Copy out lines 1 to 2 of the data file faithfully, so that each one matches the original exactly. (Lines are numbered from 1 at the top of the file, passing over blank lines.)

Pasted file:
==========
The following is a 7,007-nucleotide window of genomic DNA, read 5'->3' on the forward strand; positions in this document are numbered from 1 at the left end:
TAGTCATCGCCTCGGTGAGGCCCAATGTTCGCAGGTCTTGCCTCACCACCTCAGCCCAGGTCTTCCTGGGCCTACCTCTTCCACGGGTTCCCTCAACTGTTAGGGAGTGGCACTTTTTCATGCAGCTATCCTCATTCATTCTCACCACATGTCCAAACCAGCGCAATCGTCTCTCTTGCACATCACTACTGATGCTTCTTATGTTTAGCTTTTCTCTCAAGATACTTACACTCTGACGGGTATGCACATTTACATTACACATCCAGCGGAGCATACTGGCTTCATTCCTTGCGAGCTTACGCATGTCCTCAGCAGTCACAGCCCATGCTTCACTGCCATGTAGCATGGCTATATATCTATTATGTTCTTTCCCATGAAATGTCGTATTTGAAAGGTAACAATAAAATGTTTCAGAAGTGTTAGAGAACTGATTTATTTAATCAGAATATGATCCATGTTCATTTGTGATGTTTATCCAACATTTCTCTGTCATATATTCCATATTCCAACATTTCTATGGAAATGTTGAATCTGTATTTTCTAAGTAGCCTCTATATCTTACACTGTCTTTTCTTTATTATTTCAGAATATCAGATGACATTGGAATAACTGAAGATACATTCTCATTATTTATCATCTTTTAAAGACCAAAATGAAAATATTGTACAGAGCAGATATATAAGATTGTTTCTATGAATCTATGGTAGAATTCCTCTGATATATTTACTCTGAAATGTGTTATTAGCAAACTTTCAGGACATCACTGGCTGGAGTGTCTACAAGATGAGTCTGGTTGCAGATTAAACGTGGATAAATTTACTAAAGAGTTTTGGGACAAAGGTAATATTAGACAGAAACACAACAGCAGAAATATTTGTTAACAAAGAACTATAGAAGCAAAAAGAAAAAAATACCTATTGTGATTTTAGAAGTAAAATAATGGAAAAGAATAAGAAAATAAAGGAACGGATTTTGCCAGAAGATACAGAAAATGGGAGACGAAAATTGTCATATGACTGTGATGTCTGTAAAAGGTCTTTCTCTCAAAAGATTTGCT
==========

The following is a 7,007-nucleotide window of genomic DNA, read 5'->3' on the forward strand; positions in this document are numbered from 1 at the left end:
TAGTCATCGCCTCGGTGAGGCCCAATGTTCGCAGGTCTTGCCTCACCACCTCAGCCCAGGTCTTCCTGGGCCTACCTCTTCCACGGGTTCCCTCAACTGTTAGGGAGTGGCACTTTTTCATGCAGCTATCCTCATTCATTCTCACCACATGTCCAAACCAGCGCAATCGTCTCTCTTGCACATCACTACTGATGCTTCTTATGTTTAGCTTTTCTCTCAAGATACTTACACTCTGACGGGTATGCACATTTACATTACACATCCAGCGGAGCATACTGGCTTCATTCCTTGCGAGCTTACGCATGTCCTCAGCAGTCACAGCCCATGCTTCACTGCCATGTAGCATGGCTATATATCTATTATGTTCTTTCCCATGAAATGTCGTATTTGAAAGGTAACAATAAAATGTTTCAGAAGTGTTAGAGAACTGATTTATTTAATCAGAATATGATCCATGTTCATTTGTGATGTTTATCCAACATTTCTCTGTCATATATTCCATATTCCAACATTTCTATGGAAATGTTGAATCTGTATTTTCTAAGTAGCCTCTATATCTTACACTGTCTTTTCTTTATTATTTCAGAATATCAGATGACATTGGAATAACTGAAGATACATTCTCATTATTTATCATCTTTTAAAGACCAAAATGAAAATATTGTACAGAGCAGATATATAAGATTGTTTCTATGAATCTATGGTAGAATTCCTCTGATATATTTACTCTGAAATGTGTTATTAGCAAACTTTCAGGACATCACTGGCTGGAGTGTCTACAAGATGAGTCTGGTTGCAGATTAAACGTGGATAAATTTACTAAAGAGTTTTGGGACAAAGGTAATATTAGACAGAAACACAACAGCAGAAATATTTGTTAACAAAGAACTATAGAAGCAAAAAGAAAAAAATACCTATTGTGATTTTAGAAGTAAAATAATGGAAAAGAATAAGAAAATAAAGGAACGGATTTTGCCAGAAGATACAGAAAATGGGAGACGAAAATTGTCATATGACTGTGATGTCTGTAAAAGGTCTTTCTCTCAAAAGATTTGCT